Then we start moving j towards the left. As 20<50, j is decreased by 1 and now stands at the 4th index as shown in figure 12. From the above condition, it is clear that i crosses j. Thus we stop at the point where j<i. Therefore the position of j is the **split **point.

Hence we swap the pivot and the value at index j points at giving us the array as in **figure 13.**

After this, we have to apply the same method for the sub-arrays to the left and right of the pivot element, **50**. By this **divide and conquer** method, finally, we will get our sorted array.

## Implementing the QuickSort Algorithm

### 1. QuickSort Algorithm in C

#include<stdio.h> void quicksort(int a[25],int first,int last) { int i, j, pivot, temp; if(first<last){ pivot=first; i=first; j=last; while(i<j){ while(a[i]<=a[pivot] && i<last) i++; while(a[j]>a[pivot]) j--; if(i<j){ temp=a[i]; a[i]=a[j]; a[j]=temp; } } temp=a[pivot]; a[pivot]=a[j]; a[j]=temp; quicksort(a,first,j-1); quicksort(a,j+1,last); } } int main() { int i, n, a[25]; printf("Enter total no.of elements: "); scanf("%d",&n); printf("Enter the elements: "); for(i=0;i<n;i++) scanf("%d",&a[i]); quicksort(a,0,n-1); printf("Sorted Array: "); for(i=0;i<n;i++) printf(" %d",a[i]); return 0; }

**Output**:

### 2. QuickSort Algorithm in Java

public class Quicksort { int position(int a[], int first, int last) { int pivot = a[last]; int i = (first-1); for (int j=first; j<last; j++) { if (a[j] <= pivot) { i++; int temp = a[i]; a[i] = a[j]; a[j] = temp; } } int temp = a[i+1]; a[i+1] = a[last]; a[last] = temp; return i+1; } void Qsort(int a[], int first, int last) { if (first < last) { int p = position(a, first, last); Qsort(a, first, p-1); Qsort(a, p+1, last); } } public static void main(String args[]) { int a[] = { 50, 30, 10, 90, 80, 20, 40, 60}; int n = a.length; Quicksort ob = new Quicksort(); ob.Qsort(a, 0, n-1); System.out.println("sorted array:"); for (int i=0; i<n; i++) System.out.print(a[i]+" "); System.out.println(); } }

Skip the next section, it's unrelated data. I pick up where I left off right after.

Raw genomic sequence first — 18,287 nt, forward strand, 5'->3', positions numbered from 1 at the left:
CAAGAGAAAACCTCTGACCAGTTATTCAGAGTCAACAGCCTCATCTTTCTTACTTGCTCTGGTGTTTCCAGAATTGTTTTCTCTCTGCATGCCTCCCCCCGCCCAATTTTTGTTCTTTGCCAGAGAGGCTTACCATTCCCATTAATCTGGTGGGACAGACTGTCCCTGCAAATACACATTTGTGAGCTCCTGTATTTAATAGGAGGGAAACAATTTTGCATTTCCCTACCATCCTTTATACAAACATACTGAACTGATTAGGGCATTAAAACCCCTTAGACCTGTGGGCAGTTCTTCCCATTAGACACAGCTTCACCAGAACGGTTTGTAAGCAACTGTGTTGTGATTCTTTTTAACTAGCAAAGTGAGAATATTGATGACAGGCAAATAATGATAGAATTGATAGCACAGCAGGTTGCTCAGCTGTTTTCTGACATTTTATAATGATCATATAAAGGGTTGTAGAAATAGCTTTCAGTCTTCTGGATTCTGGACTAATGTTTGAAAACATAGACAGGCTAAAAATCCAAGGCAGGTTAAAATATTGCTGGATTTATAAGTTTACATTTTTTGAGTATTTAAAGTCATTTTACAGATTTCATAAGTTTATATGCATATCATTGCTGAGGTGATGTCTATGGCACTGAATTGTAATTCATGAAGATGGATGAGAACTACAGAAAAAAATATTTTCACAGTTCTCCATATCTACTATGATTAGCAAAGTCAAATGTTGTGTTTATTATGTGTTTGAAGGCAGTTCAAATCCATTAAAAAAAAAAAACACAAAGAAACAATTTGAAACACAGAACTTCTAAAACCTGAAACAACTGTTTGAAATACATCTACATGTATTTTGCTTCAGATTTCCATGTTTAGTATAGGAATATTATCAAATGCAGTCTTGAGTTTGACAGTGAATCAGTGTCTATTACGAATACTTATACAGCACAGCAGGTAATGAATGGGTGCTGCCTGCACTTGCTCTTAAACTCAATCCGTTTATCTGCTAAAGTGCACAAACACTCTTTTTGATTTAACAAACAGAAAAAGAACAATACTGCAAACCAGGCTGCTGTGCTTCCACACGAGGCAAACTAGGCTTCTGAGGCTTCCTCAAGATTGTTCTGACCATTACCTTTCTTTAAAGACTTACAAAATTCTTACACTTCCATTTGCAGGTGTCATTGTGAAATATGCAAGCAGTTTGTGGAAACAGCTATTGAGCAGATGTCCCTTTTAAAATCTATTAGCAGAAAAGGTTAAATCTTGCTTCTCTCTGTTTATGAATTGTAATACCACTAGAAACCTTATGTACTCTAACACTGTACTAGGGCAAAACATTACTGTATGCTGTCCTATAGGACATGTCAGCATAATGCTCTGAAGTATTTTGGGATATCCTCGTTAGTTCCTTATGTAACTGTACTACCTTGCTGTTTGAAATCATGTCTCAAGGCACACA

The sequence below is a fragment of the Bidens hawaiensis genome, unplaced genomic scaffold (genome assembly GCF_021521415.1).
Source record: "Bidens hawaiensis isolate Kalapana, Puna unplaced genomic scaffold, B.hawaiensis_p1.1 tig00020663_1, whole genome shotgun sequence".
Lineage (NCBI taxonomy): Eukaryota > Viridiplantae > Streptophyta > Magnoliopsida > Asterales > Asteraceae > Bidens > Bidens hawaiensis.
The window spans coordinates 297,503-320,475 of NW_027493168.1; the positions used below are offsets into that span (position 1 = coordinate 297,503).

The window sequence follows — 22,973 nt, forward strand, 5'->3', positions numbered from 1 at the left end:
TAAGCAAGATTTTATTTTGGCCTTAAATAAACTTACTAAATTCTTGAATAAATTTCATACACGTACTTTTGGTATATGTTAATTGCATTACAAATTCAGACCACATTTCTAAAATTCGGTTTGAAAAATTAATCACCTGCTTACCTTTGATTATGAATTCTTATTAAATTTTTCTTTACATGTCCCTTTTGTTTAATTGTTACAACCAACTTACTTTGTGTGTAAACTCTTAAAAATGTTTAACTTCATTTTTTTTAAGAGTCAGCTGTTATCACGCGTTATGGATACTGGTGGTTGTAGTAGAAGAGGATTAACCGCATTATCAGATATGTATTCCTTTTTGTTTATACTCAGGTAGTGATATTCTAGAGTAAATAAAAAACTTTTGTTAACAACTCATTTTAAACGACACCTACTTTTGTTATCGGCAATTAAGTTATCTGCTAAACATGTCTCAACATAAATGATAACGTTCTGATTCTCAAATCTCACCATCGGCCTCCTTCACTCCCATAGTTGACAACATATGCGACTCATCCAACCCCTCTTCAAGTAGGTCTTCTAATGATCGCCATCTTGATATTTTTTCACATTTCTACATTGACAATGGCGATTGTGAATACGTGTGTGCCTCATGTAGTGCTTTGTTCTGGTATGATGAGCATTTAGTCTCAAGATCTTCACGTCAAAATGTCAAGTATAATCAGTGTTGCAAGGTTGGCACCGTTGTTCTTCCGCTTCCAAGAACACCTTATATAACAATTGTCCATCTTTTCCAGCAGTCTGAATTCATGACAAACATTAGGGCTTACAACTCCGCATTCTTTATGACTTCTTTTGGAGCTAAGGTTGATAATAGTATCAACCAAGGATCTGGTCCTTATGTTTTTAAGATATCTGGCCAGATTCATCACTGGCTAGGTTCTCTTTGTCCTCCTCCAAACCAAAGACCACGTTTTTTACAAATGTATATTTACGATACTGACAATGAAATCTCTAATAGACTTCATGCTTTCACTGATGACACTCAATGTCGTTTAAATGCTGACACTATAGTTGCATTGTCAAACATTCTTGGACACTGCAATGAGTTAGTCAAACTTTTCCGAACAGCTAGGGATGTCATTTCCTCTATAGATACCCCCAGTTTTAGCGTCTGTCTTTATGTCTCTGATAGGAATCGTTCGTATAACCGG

**Output**

### 3. QuickSort Algorithm in Python

def quicksort(Mylist): n=len(Mylist) Rec_quicksort(Mylist, 0, n-1) def Rec_quicksort(Mylist, first, last): if first<last: pos=position(Mylist, first, last) Rec_quicksort(Mylist, first, pos-1) Rec_quicksort(Mylist, pos+1, last) def position(Mylist, first, last): pivot=Mylist[first] i=first j=last while i<j: while i<=j and Mylist[i]<=pivot: i=i+1 while pivot<Mylist[j]: j=j-1 if i<j: temp=Mylist[i] Mylist[i]=Mylist[j] Mylist[j]=temp temp=Mylist[first] Mylist[first]=Mylist[j] Mylist[j]=temp return j Mylist=[ 50, 30, 10, 90, 80, 20, 40, 60 ] print("Given list:",Mylist) quicksort(Mylist) print("After sorting list is:",Mylist)

**Output**:

## Time and Space Complexity of QuickSort Algorithm

### Space complexity

The space complexity of Quicksort algorithm is given by **O(log(n)).**

### Time complexity

The time complexity of Quicksort algorithm is given by,

**O(n log(n))**for best case,**O(n log(n))**for the average case,- And
**O(n^2)**for the worst-case scenario.

## Conclusion

Finally, we hope you have a very good understanding of the **Quicksort algorithm**. We implemented the same in **C, Java, **and** Python** to help programmers comfortable with either of the languages understand this algorithm better. Let us know if you have any questions about this topic in the comments.